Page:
Just make sure you get it up there good and high, I would shoot for 30" clear space under the car, you don't want to find out the bell housing cant clear the body once you have it out.

Its really not that hard, I think the 1st time I did it, it took a sat and sunday, the second time it was about 6hrs from start to finish, that was for a clutch/rear main seal change. I prob sent 30 min just getting the car up good and high with some serious HD jack stands. If you don't have one, get a trans jack, the HF 99$ scissor jack worked fine. Trying to muscle the trans in and out can be taxing. Oh one more tip, get some long bolts same as the ones that bolt on the trans, cut the head off, slot them, and use them to reinstall. just 2 setup diag from each other. you can use them to help position the trans, and once you are in, the slots can be used to remove them with a reg screwdriver. I idea is to let the trans hang on them while you get in position to wiggle the trans input shaft into the pilot bushing.

I am sure you know not to try and use the bolts to pull the trans into the engine, it may fight but it will eventually just pop in as soon as the input fits into the pilot bush. Also make sure your alignment dowels are in place, it possible they could be missing, but you need them to align the trans.
 

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1982 280ZX
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Discussion Starter · #9 ·
Thanks Dave, all good advice. I was going to put the car up on ramps, take some measurements, then go higher if necessary, but knowing that I should aim for 30" is really helpful. I've got some fairly big 3-ton jackstands so hopefully one way or the other I can get enough height safely. I've also been debating buying a $99 Princess Auto (Canuck HF) "low-lift" trans jack. My only hesitation is that I figure that's going to add at least 4-5 inches to the height I need to pull it out- or I'll have to actually take it off the jack before I slide it out the side. Maybe it's worth the $99 anyway. My alternative was to use a 6x6 rubberized jack pad on a floor jack, thinking I'd have to get it off the jack as well anyway.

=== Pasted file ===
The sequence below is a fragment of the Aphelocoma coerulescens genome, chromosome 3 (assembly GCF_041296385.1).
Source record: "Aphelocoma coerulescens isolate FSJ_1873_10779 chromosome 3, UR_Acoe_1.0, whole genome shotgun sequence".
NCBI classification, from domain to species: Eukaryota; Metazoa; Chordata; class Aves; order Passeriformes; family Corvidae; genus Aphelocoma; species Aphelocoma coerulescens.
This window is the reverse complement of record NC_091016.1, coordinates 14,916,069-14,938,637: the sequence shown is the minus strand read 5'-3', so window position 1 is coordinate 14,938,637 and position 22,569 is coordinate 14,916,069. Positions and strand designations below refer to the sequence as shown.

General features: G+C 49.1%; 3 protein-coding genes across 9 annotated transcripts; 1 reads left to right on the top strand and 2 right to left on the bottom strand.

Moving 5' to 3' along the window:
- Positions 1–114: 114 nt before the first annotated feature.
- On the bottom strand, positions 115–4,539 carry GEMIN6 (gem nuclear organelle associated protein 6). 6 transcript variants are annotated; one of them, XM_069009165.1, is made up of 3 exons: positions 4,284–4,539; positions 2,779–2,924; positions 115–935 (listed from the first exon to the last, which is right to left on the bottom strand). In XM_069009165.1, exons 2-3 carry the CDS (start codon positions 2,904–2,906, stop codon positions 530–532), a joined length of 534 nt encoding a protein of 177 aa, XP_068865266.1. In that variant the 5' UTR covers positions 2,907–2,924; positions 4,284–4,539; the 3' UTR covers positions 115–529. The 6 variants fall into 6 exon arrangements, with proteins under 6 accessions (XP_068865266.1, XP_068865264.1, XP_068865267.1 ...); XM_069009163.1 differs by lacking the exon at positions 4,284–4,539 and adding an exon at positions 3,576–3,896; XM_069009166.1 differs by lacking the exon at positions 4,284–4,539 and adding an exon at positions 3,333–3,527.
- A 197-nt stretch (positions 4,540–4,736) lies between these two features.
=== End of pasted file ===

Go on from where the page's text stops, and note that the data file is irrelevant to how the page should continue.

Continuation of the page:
Things like these are why I usually drag my feet starting projects. Think twice, do once, if you know what I mean. Except I usually think for a week or 2.

Good tip on the bolts-as-dowel-pins idea, I'm going to keep that in mind. My goal was to spend enough time getting the right setup and tools to get it to where the alignment is easier. I definitely don't want to stress anything. I'm patient.